Contracting With Indexers

Jump to:  Locating Indexers |  Choosing Indexers |  Questions to Ask Indexers | Questions Indexers Will Ask

Locating Indexers

While searching the web is a common tactic to find indexers, there are two approaches that provide very useful info from the get-go: are these indexers reputable and do they write useful indexes?

  1. Ask for referrals from colleagues or other indexers.
    • Talk to other editors, writers, and publishers about indexers. They will probably be happy to tell you who they’ve worked with in the past and who has (or has not) worked out for them. Having a list of names of people who are out-of-the-running is just as important as starting a list of indexers to consider.
    • After making contact with the first indexer, let them know that you’d like to talk to a few additional indexers before deciding who to work with, and ask them for names of indexers they’d recommend you contact. Legitimate professional indexers are happy to refer people to additional indexers. In fact, most indexers do this as a matter of course when contacted about projects for which they’re not available or for which they think the indexer needs a different subject expertise.
  2. Use directories of indexers.Browse through directories like those listed below. Remember, though, that most of these only include indexers who’ve paid for inclusion in their directory.

Choosing Indexers

While it’s tempting to contract with the first available or cheapest indexer (or proofreader, editor, or illustrator) you contact, an open schedule or low fee shouldn’t be the highest priority. These are certainly important issues, but consider two important questions:

  • Why is this indexer’s schedule so open? Is she chronically available or did you just get lucky and call when she’s between projects?
  • Why are her quotes lower than others? Is there some reason for her to charge fees that are lower than her colleagues? Perhaps she works so fast that she can fit 3 indexes into the time it takes other indexers to write 1 index. This might be handy, but also might introduce questions about the quality of her work.

It’s a great idea to find 3 or 4 indexers who are available and whose fees are in your price range, and then ask a few important questions. Chatting for just a few minutes on the phone can provide enough useful information about an indexer to make a choice about whether you want to work with her.

Two details to determine when finding out about indexers:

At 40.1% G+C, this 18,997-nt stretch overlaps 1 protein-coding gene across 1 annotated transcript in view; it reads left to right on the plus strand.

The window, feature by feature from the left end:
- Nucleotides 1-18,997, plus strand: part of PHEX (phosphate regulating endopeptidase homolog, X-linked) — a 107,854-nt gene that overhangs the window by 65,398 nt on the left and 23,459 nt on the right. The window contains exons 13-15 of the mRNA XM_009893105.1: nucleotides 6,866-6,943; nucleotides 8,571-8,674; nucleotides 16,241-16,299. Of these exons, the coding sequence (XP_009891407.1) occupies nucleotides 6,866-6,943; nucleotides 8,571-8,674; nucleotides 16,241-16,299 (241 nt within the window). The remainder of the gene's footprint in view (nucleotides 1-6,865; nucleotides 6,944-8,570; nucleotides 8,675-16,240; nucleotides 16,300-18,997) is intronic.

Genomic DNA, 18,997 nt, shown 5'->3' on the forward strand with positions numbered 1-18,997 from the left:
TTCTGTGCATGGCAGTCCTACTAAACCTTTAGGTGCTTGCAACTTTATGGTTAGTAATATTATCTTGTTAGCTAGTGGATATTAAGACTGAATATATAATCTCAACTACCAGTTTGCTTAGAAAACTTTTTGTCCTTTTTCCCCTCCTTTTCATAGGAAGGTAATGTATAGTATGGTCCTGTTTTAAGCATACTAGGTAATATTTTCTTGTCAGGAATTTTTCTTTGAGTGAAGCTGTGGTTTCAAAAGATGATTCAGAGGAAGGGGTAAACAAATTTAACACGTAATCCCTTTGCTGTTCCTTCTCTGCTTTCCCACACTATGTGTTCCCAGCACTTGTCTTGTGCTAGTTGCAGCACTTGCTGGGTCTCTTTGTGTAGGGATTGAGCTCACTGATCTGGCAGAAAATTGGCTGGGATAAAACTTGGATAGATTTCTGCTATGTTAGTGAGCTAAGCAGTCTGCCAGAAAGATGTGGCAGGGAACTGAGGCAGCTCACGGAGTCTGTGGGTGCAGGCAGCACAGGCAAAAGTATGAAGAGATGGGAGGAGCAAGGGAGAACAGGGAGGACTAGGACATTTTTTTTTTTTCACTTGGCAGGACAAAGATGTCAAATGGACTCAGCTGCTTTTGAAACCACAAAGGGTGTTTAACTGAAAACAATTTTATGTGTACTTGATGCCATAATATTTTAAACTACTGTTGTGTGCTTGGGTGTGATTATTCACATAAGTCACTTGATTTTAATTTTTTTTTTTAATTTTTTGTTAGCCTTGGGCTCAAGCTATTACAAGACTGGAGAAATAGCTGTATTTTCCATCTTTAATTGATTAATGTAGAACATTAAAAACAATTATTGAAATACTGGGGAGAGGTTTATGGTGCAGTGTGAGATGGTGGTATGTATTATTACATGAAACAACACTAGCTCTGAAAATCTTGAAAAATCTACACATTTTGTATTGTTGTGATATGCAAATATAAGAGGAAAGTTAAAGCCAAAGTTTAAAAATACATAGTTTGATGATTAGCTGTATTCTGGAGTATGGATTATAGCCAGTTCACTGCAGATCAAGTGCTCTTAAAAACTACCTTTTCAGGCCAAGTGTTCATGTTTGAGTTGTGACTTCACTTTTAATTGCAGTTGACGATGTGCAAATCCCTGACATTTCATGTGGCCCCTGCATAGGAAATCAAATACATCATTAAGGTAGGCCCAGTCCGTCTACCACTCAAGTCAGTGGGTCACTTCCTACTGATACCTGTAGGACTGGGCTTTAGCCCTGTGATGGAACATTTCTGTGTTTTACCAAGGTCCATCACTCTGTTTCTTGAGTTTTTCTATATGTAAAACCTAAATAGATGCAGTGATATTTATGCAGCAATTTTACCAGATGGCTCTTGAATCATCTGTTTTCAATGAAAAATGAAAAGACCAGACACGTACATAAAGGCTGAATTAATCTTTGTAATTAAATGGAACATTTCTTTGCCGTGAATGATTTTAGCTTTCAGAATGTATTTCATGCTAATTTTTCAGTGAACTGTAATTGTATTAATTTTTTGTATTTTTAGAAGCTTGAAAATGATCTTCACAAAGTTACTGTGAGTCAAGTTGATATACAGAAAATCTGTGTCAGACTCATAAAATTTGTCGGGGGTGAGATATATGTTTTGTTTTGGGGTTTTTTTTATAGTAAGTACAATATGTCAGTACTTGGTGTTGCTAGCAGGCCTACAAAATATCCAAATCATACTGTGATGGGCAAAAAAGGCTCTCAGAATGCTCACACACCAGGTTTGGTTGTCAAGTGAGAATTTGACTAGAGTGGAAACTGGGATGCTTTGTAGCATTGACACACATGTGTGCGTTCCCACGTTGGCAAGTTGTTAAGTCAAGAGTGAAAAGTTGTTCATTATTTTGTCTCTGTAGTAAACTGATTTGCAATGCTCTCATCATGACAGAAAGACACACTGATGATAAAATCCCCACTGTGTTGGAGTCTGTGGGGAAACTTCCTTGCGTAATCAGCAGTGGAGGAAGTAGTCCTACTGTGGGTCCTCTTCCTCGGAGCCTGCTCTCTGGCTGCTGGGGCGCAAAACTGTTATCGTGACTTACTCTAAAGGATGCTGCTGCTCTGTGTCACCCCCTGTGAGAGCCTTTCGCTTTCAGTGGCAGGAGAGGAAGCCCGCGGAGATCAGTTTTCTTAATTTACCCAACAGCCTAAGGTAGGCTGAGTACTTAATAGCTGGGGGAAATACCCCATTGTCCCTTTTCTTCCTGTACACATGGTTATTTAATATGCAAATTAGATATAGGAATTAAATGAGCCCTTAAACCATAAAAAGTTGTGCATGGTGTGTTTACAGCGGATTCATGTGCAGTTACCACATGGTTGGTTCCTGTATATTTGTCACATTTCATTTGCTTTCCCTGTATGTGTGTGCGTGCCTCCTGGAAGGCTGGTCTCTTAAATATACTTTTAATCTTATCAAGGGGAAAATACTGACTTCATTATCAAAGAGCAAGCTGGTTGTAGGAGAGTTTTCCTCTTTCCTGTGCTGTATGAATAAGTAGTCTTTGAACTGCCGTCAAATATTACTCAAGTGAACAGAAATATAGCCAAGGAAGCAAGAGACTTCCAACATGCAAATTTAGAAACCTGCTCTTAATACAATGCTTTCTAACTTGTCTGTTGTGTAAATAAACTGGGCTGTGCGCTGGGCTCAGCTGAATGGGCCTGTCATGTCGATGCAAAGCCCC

• They have practical indexing experience. Having read a book about indexing or having written an index or two doesn’t mean someone can write useful indexes any more than reading a book about how to write novels makes you into a marketable author. Creating an end product with value takes much more than following a prescribed process.
  • They are interested in indexing. People who see indexing as a way to make a quick buck probably create very different end-products than those who really care about creating useful tools for accessing information in documents.
  • They’re professional and friendly. One very important quality that tends to be overlooked is how well indexers get along with their clients. Granted, you won’t be working the indexers day-in and day-out, but you do want to feel that you can communicate openly with them, especially if you have a question about the final product. As you talk with them, ask yourself how comfortable you would feel asking these indexers why they handled a topic a certain way in the index. If they’re abrasive before they’ve landed a contract with you, it’s not likely that they’ll be less abrasive after they’ve signed a contract.

Questions to Ask Indexers

Below are the kinds of questions that provide information useful for deciding between several indexers.


  • How did they learn to index? The most common responses you’ll hear are either the correspondence course offered by the Graduate School (formerly the USDA course), one- and two-day workshops, and courses offered through local colleges and universities. Remember that indexing, as a form of writing, isn’t something that can be learned simply by reading about how to do it or by listening to a lecture about how to do it. Can you imagine taking a one-day class in editing and then walking away with all the skills it takes to edit professionally? Indexing requires skills that must be learned, internalized, practiced, evaluated by a working professional, and practiced again.